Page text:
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Lab-On-A-Chip Device Developed to Test for Flu Viruses

Microfluidics flu diagnostic device (Boston University)

Microfluidics flu diagnostic device (Boston University)

Researchers from Boston University and Harvard medical schools have devised an inexpensive, point-of-care prototype device that tests for flu strains. The team led by BU biomedical engineering professor Catherine Klapperich published its findings last week in the journal PLoS ONE.

The lab test currently considered the most accurate for influenza uses a process called reverse transcription polymerase chain reaction or RT-PCR. The test, which takes about three hours, normally requires expensive bench-top testing machinery and highly trained lab technicians. The process extracts ribonucleic acid (RNA) from nasal specimens, where the RNA is reverse-transcribed into DNA, and the DNA is then replicated into sufficient quantities to be analyzed by an external DNA reader

Klapperich’s team incorporated those functions on a single-use microfluidic chip that can be used in a doctor’s office. The device is about the size of a microscope slide, and performs the same functions as RT-PCR equipment. The top part of the chip takes RNA from the specimen sample, the middle section converts the RNA to DNA, and the bottom section heats and replicates the DNA to be analyzed by a separate instrument.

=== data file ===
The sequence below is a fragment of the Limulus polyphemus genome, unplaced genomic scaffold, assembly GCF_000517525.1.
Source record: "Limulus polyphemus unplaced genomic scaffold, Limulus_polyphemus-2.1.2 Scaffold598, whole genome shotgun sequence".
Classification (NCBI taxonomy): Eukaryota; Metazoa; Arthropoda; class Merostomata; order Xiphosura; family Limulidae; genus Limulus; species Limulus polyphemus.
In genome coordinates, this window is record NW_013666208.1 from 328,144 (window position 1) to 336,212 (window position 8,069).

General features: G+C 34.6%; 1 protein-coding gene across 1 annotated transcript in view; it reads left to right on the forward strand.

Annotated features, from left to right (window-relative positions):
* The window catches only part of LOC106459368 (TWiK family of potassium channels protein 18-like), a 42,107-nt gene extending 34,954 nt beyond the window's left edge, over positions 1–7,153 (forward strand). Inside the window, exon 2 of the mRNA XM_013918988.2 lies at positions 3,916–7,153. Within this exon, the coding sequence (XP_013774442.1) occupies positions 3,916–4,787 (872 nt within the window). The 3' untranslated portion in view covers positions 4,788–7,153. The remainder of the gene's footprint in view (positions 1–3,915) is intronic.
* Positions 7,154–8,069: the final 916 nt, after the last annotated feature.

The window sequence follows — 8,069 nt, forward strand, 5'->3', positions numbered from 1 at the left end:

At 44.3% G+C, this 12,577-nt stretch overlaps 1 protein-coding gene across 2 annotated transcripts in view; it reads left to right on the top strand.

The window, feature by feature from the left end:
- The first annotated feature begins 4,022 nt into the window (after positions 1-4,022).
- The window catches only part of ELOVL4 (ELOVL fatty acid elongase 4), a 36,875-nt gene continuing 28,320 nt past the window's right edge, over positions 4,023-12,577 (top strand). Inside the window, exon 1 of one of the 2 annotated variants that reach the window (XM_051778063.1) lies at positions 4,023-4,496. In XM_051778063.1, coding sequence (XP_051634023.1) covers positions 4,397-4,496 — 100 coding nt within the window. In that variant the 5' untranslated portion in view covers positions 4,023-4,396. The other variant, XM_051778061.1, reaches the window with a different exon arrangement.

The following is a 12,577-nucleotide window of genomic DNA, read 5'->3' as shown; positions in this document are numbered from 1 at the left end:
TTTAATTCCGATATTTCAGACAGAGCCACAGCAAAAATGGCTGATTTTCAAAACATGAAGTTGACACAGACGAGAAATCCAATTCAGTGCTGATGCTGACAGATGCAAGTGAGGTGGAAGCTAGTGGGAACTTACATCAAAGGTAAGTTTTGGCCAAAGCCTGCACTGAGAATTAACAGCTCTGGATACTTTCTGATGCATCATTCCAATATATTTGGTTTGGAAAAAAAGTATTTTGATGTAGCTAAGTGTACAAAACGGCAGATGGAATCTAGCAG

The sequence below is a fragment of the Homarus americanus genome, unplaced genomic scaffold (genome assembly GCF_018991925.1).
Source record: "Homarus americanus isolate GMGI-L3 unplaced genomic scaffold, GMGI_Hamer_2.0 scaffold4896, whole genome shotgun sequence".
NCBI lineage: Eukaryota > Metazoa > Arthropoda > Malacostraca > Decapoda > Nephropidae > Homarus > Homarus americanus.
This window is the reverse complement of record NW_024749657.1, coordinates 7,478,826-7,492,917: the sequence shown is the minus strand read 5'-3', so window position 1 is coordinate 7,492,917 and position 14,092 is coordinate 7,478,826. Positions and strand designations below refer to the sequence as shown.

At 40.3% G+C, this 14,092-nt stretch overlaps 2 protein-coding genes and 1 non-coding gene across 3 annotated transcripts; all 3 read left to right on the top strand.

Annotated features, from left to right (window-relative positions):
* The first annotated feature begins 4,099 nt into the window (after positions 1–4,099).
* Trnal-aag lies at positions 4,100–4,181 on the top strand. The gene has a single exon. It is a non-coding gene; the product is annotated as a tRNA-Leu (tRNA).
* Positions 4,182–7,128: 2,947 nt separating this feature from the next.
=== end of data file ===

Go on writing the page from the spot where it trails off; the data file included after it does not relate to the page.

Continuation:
The researchers tested 146 samples for influenza A and B with the microfluidics chip, and then with the lab-based technology. The results show the microfluidics chip returned results that matched the output of the bench-top equipment, and in about the same amount of time.

The team also compared the microfluidic process against other testing technologies: viral culture testing, rapid immunoassays that work like home pregnancy tests, and direct fluorescent antigen (DFA) testing. The results show microfluidics ships are faster than viral culture testing that takes about a week. Rapid immunoassays are fast, but were reliable only 40 percent of the time in detecting flu viruses. DFA testing was more accurate than the chips, but required a more labor-intensive process for staining and interpreting samples with flourescent antibodies.

“Making each chip single-use decreases the possibility of cross-contamination between specimens,” says Klapperich, “and the chip’s small size makes it a good candidate for true point-of-care testing.”

The next stage of the development process say the researchers is to refine the process to produce results in about one hour, with chips that cost half as much to make (five dollars). The team is also exploring ways to develop a lower cost external DNA reader that’s no bigger than a clinical digital thermometer.

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